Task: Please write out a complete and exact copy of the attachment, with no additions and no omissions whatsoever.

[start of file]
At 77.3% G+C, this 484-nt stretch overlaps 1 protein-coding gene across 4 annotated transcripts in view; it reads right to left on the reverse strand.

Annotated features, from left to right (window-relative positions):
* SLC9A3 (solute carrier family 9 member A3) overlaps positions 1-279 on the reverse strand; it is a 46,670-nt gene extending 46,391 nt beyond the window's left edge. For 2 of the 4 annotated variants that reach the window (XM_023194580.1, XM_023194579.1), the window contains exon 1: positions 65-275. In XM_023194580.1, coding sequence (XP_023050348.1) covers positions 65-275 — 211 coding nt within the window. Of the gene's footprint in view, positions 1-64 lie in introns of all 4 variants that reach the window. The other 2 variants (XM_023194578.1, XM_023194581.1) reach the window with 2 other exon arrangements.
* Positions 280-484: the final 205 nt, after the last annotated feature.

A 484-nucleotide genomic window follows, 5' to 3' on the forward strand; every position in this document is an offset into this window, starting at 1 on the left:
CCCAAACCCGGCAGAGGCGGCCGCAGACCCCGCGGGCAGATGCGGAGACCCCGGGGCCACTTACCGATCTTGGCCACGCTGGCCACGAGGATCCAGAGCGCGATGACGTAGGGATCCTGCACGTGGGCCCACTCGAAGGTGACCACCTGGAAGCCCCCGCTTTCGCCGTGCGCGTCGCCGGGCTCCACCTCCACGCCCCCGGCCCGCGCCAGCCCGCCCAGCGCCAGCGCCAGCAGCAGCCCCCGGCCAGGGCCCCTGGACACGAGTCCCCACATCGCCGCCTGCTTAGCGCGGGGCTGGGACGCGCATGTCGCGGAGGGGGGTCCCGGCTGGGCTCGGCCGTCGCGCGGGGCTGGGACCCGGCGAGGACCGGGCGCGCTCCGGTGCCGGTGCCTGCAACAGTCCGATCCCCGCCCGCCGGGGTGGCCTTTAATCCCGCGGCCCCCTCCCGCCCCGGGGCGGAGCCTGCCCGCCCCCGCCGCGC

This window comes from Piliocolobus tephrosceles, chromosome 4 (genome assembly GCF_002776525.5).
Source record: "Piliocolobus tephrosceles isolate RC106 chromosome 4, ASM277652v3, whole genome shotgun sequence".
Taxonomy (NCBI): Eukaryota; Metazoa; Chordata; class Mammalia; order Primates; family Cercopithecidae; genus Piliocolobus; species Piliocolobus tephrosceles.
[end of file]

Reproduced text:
At 77.3% G+C, this 484-nt stretch overlaps 1 protein-coding gene across 4 annotated transcripts in view; it reads right to left on the reverse strand.

Annotated features, from left to right (window-relative positions):
* SLC9A3 (solute carrier family 9 member A3) overlaps positions 1-279 on the reverse strand; it is a 46,670-nt gene extending 46,391 nt beyond the window's left edge. For 2 of the 4 annotated variants that reach the window (XM_023194580.1, XM_023194579.1), the window contains exon 1: positions 65-275. In XM_023194580.1, coding sequence (XP_023050348.1) covers positions 65-275 — 211 coding nt within the window. Of the gene's footprint in view, positions 1-64 lie in introns of all 4 variants that reach the window. The other 2 variants (XM_023194578.1, XM_023194581.1) reach the window with 2 other exon arrangements.
* Positions 280-484: the final 205 nt, after the last annotated feature.

A 484-nucleotide genomic window follows, 5' to 3' on the forward strand; every position in this document is an offset into this window, starting at 1 on the left:
CCCAAACCCGGCAGAGGCGGCCGCAGACCCCGCGGGCAGATGCGGAGACCCCGGGGCCACTTACCGATCTTGGCCACGCTGGCCACGAGGATCCAGAGCGCGATGACGTAGGGATCCTGCACGTGGGCCCACTCGAAGGTGACCACCTGGAAGCCCCCGCTTTCGCCGTGCGCGTCGCCGGGCTCCACCTCCACGCCCCCGGCCCGCGCCAGCCCGCCCAGCGCCAGCGCCAGCAGCAGCCCCCGGCCAGGGCCCCTGGACACGAGTCCCCACATCGCCGCCTGCTTAGCGCGGGGCTGGGACGCGCATGTCGCGGAGGGGGGTCCCGGCTGGGCTCGGCCGTCGCGCGGGGCTGGGACCCGGCGAGGACCGGGCGCGCTCCGGTGCCGGTGCCTGCAACAGTCCGATCCCCGCCCGCCGGGGTGGCCTTTAATCCCGCGGCCCCCTCCCGCCCCGGGGCGGAGCCTGCCCGCCCCCGCCGCGC

This window comes from Piliocolobus tephrosceles, chromosome 4 (genome assembly GCF_002776525.5).
Source record: "Piliocolobus tephrosceles isolate RC106 chromosome 4, ASM277652v3, whole genome shotgun sequence".
Taxonomy (NCBI): Eukaryota; Metazoa; Chordata; class Mammalia; order Primates; family Cercopithecidae; genus Piliocolobus; species Piliocolobus tephrosceles.